First Update: Even though air samples taken at the scene came back negative for asbestos, 6 of the 10 samples of debris and dust came back positive.

This wasn’t a terrorist attack and it wasn’t an act of sabotage. It was a breakdown of seriously old underground infrastructure. It also appears that emergency response reacted quickly and decisively. Frankly, you would expect New York City to respond this way. Clearly after the attacks of September 11, emergency response in New York City was under close scrutiny. Former Mayor Giuliani placed emphasis on the response component and Mayor Bloomberg continued the effort and vigilance.

But now, there is the lingering question of what was released into the air (even if “they” say that the asbestos would have been wet because of the steam). This was an unpredictable event. It looks like the reaction and response was quick. The residual health effects, like those after the crumbling of the World Trade Center towers, remain uncertain. This wasn’t a terrorist attack, but it awoke some dormant memories in peoples’ minds. Maybe this is a good thing, as many believe that a blanket of complacency has covered some of us.

"We dealt with it as if it was 9/11," one harried doctor said. And well they should.

My comment to my daughter was that events like this, whether natural or man-made, will occur. The best advice is to be aware of your surroundings. Yet, the possibility exists that terrorist tactics may shift toward more conventional means like car bombs. You can’t be too careful and yet, there is an unpredictable aspect of these times that makes it difficult to be sure how, when or if something will happen.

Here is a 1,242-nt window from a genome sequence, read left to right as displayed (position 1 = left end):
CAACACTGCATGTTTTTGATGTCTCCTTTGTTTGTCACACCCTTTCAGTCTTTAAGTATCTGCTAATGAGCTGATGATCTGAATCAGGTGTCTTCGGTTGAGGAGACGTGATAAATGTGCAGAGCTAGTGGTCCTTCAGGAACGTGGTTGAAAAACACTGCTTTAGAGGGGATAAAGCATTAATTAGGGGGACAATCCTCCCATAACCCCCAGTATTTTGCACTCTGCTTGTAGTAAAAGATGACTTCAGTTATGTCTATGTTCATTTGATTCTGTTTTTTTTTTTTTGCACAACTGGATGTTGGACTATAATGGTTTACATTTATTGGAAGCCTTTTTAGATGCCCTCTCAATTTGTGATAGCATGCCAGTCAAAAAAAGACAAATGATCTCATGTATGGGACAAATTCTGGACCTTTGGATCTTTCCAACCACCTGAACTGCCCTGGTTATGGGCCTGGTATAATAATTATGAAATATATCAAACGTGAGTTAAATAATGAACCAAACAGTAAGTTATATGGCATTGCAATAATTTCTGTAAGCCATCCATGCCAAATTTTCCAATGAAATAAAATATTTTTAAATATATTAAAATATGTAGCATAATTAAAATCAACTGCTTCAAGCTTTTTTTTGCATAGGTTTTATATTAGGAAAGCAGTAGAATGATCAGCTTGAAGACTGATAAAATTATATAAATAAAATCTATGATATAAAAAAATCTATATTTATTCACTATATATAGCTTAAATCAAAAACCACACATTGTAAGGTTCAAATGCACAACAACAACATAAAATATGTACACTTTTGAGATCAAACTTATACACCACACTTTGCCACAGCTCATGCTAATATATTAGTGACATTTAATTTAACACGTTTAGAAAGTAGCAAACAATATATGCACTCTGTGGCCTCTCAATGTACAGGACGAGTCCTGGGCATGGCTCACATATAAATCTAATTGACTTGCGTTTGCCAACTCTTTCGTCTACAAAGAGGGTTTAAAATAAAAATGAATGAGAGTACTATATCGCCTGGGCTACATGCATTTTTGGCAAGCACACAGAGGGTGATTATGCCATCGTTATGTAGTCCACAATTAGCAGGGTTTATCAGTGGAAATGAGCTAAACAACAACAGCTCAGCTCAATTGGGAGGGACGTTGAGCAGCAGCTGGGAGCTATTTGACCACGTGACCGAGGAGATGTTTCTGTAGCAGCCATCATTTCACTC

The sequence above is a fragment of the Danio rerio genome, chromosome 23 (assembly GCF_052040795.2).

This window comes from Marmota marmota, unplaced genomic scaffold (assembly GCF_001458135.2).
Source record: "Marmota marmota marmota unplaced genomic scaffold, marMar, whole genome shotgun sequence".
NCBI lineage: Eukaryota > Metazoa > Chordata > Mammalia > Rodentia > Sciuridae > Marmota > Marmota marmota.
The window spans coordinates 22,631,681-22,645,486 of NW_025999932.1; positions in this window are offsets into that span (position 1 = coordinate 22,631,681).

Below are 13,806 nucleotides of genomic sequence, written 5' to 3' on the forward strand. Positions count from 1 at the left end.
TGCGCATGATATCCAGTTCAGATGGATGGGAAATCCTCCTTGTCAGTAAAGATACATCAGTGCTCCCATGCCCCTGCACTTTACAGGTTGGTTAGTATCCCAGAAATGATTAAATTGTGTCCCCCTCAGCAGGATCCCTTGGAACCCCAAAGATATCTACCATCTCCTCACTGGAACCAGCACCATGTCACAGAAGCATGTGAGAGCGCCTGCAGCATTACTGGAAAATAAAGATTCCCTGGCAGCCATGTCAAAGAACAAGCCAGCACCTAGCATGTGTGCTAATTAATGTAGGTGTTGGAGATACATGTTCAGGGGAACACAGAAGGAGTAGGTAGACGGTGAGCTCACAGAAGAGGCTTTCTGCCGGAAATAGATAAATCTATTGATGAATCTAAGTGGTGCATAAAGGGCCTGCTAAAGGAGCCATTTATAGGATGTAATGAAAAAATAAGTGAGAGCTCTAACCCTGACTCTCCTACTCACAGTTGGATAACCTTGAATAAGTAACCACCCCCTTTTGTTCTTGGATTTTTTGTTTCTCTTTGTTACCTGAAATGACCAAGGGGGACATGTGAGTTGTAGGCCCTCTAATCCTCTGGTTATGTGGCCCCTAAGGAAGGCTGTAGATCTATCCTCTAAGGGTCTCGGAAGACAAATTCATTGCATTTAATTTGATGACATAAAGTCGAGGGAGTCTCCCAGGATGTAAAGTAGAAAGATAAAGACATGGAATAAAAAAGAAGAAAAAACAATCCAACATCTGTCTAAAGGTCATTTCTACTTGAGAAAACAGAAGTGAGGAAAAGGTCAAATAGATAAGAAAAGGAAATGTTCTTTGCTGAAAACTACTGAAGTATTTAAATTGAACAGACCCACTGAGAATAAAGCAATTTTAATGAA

July 17, 2007

Pakistan 'Emerges' As Al Qaeda Safe Haven?

The headline from CBS News, "Pakistan Emerges As Al Qaeda Safe Haven," reads as if this is a new revelation. The points covered in the CBS/AP collaborative report are accurate, though customarily slipped into the coverage is the caveat of calling the greater conflict the "so-called war on terror."

The headline is chosen from the words spoken by Richard Hass, the president of the Council on Foreign Relations. During an interview for the story he said that "the Taliban and al Qaeda have essentially exploited Pakistan, this is now their new safe haven." Surely by "new" Mr. Hass means post-Afghanistan, where the haven has taken shape since the hours after bin Laden's egress from Tora Bora.

Supplemental Context:

Al-Qaeda's Pakistan safe haven's soft infrastructure, and to a lesser extent it's hard infrastructure, has been in development since long before America's active forward-leaning engagement in the "so-called war on terror." After many years of investment in the soft infrastructure, the hard infrastructure development (training camps, et al) of the past several years since bin Laden's retreat from Afghanistan have sprung up on familiar and established territory and among peoples who have been the benefactor of bin Laden's lavish 'charitable' contributions in the absence of Pakistani government institutions.

Al-Qaeda's engagement in the inarguable war of terror long preceded a reluctant America's active reflexive defense. And for that matter, much of their Pakistani infrastructure is due to the support of the Pakistani military intelligence, Inter-Service Intelligence (ISI), and individuals such as former ISI chief Hamid Gul.

Furthermore, Hamid Gul, Aslam Beg and former Pakistani Prime Minister Nawaz Sharif are on the short list of potential leaders in a post-Musharraf Pakistan, which the Taliban-al-Qaeda alliance has been trying to engineer through assassination for several years. And each of them can be expected to forward a falsely pragmatic image to further the notion that someone other than al-Qaeda is in charge of a post-Musharraf Pakistan. (In Michael Scheuer's book, Through Our Enemies' Eyes (pg. 176), the former top CIA al-Qaeda analyst noted that it was reported in the Pakistani media that bin Laden gave Prime Minister Nawaz Sharif 1 billon rupees ahead of the 1990 elections, effectively purchasing influence and alliance.)